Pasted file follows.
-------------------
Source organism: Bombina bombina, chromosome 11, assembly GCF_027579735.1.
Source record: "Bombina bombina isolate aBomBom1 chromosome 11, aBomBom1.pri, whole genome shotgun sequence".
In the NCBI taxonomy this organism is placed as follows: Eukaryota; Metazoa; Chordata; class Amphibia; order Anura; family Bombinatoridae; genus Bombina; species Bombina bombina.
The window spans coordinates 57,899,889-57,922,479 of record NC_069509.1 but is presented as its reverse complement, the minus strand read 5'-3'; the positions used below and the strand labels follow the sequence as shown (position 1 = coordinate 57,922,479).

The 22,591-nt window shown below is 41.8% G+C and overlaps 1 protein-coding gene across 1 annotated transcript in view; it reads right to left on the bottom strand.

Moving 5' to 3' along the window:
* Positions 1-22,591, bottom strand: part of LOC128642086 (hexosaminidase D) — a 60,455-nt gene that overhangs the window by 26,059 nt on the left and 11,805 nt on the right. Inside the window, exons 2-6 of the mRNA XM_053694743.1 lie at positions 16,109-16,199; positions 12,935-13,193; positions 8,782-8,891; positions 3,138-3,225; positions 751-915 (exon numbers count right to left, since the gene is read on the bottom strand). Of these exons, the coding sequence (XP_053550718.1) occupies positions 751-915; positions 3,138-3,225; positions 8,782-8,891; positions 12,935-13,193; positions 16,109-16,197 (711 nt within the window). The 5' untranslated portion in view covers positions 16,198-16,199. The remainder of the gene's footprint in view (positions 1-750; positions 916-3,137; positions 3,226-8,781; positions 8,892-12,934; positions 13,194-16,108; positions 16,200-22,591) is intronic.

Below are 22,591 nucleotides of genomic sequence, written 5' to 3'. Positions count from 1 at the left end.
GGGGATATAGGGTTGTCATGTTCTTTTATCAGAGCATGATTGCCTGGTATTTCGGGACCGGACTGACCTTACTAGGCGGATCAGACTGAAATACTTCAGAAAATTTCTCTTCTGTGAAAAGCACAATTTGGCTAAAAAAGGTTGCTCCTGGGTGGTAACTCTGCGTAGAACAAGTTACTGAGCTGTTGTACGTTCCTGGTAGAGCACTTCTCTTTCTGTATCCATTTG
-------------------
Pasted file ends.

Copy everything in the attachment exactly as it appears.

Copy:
Source organism: Bombina bombina, chromosome 11, assembly GCF_027579735.1.
Source record: "Bombina bombina isolate aBomBom1 chromosome 11, aBomBom1.pri, whole genome shotgun sequence".
In the NCBI taxonomy this organism is placed as follows: Eukaryota; Metazoa; Chordata; class Amphibia; order Anura; family Bombinatoridae; genus Bombina; species Bombina bombina.
The window spans coordinates 57,899,889-57,922,479 of record NC_069509.1 but is presented as its reverse complement, the minus strand read 5'-3'; the positions used below and the strand labels follow the sequence as shown (position 1 = coordinate 57,922,479).

The 22,591-nt window shown below is 41.8% G+C and overlaps 1 protein-coding gene across 1 annotated transcript in view; it reads right to left on the bottom strand.

Moving 5' to 3' along the window:
* Positions 1-22,591, bottom strand: part of LOC128642086 (hexosaminidase D) — a 60,455-nt gene that overhangs the window by 26,059 nt on the left and 11,805 nt on the right. Inside the window, exons 2-6 of the mRNA XM_053694743.1 lie at positions 16,109-16,199; positions 12,935-13,193; positions 8,782-8,891; positions 3,138-3,225; positions 751-915 (exon numbers count right to left, since the gene is read on the bottom strand). Of these exons, the coding sequence (XP_053550718.1) occupies positions 751-915; positions 3,138-3,225; positions 8,782-8,891; positions 12,935-13,193; positions 16,109-16,197 (711 nt within the window). The 5' untranslated portion in view covers positions 16,198-16,199. The remainder of the gene's footprint in view (positions 1-750; positions 916-3,137; positions 3,226-8,781; positions 8,892-12,934; positions 13,194-16,108; positions 16,200-22,591) is intronic.

Below are 22,591 nucleotides of genomic sequence, written 5' to 3'. Positions count from 1 at the left end.
GGGGATATAGGGTTGTCATGTTCTTTTATCAGAGCATGATTGCCTGGTATTTCGGGACCGGACTGACCTTACTAGGCGGATCAGACTGAAATACTTCAGAAAATTTCTCTTCTGTGAAAAGCACAATTTGGCTAAAAAAGGTTGCTCCTGGGTGGTAACTCTGCGTAGAACAAGTTACTGAGCTGTTGTACGTTCCTGGTAGAGCACTTCTCTTTCTGTATCCATTTG